In a new Breitbart column, Dr. Susan Berry suggests that even under the new ESSA “template” released by the Department of Education this week, states will be coerced into implementing Common Core State Standards. According to Berry, “the department says two private groups that own the copyright of the Common Core State Standards may assist states with an ‘alternative template.’”
ESSA was specifically designed to give control over education policy back to state and local officials. Enacted in December 2015 with bipartisan support, ESSA permanently replaces No Child Left Behind. Each state is now taking the lead on producing its own plan.
As Berry points out, the Department of Education released a fact sheet with their new template which “refers states to the Council of Chief State School Officers (CCSSO) and the National Governors Association (NGA) for assistance ‘to support the plan submission process.’”
According to Berry, this “assistance” or “support” translates into CCSSO and NGA mandating that states will have to use Common Core State Standards as part of their ESSA plans. That is quite a leap.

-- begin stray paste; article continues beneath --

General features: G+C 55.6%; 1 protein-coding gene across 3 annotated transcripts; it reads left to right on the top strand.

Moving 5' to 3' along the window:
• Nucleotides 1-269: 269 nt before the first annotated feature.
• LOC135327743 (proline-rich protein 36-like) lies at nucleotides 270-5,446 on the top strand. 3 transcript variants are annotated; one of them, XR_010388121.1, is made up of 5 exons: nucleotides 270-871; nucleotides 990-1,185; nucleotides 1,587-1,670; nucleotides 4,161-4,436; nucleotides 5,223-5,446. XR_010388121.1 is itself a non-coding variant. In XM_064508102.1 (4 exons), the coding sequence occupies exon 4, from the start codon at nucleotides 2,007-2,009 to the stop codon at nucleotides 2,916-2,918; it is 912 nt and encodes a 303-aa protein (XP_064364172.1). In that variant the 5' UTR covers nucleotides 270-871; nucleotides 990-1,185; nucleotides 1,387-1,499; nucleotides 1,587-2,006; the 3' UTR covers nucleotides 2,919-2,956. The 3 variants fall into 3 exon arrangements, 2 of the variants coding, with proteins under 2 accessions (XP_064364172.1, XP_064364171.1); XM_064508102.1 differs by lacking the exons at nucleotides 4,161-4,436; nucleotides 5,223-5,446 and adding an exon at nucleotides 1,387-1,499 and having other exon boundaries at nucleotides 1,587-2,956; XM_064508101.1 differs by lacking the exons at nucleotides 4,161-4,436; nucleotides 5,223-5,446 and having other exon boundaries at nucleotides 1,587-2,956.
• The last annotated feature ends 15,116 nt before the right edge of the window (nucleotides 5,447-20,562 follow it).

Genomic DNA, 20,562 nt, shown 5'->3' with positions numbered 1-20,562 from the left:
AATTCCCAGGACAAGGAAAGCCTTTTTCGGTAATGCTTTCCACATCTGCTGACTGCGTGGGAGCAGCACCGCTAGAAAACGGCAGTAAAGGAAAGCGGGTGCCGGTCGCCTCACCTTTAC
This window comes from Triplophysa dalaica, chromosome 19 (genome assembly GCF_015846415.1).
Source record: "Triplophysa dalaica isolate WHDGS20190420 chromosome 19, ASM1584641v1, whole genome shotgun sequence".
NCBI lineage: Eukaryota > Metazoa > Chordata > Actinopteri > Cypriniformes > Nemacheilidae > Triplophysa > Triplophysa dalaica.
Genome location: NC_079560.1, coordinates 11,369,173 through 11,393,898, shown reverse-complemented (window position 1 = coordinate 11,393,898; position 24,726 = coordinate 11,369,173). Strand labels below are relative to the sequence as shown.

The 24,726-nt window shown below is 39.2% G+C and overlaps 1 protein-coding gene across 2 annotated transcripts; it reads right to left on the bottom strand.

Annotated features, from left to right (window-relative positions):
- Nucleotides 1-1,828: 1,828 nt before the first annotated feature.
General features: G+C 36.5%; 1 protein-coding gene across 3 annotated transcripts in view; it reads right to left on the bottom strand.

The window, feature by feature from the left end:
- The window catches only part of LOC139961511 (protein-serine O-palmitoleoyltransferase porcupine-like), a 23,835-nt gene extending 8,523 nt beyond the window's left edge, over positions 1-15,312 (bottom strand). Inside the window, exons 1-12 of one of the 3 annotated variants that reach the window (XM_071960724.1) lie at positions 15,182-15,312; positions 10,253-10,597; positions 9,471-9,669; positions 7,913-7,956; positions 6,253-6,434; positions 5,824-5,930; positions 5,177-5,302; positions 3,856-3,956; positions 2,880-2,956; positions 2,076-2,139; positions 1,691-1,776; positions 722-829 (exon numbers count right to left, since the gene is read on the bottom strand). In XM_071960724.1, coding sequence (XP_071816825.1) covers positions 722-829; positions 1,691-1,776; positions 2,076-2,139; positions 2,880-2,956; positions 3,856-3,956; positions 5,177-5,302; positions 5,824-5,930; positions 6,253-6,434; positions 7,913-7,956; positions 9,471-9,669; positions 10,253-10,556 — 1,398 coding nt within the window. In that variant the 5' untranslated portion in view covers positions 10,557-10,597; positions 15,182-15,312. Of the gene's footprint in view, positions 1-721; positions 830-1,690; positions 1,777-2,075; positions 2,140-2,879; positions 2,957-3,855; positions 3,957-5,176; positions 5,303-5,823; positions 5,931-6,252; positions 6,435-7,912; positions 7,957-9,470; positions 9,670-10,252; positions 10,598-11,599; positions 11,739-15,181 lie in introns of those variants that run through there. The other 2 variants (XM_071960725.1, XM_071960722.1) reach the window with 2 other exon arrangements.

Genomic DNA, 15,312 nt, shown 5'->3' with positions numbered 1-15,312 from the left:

The same fact sheet specifically outlines the fact (see what we did there?) that states are only required to submit an assurance to the Department that they will adhere to college- and career-ready standards. States will determine those standards, not the federal government or any other body. In other words, neither CCSSO, NGA nor the U.S. Department of Education cannot tell the state which standards to use. States must simply show that they are using high standards that will help every student succeed.
As former Congressman John Kline, chairman of the House Committee on Education and the Workforce and who helped write the bill, said, “The federal government should not be able to tell states what standards they can or cannot adopt. If states want to use Common Core, it is not the place of the federal government to tell them they cannot do that.”
States have already taken ownership of their education standards, reviewing them and making adjustments to meet their students’ needs. Nearly across the board states have kept the bar high, and most are beginning to see improvements in student performance.
Parents and teachers do not see high standards as an impediment to their students’ learning, creativity or classroom experience. In fact, they are calling for high standards.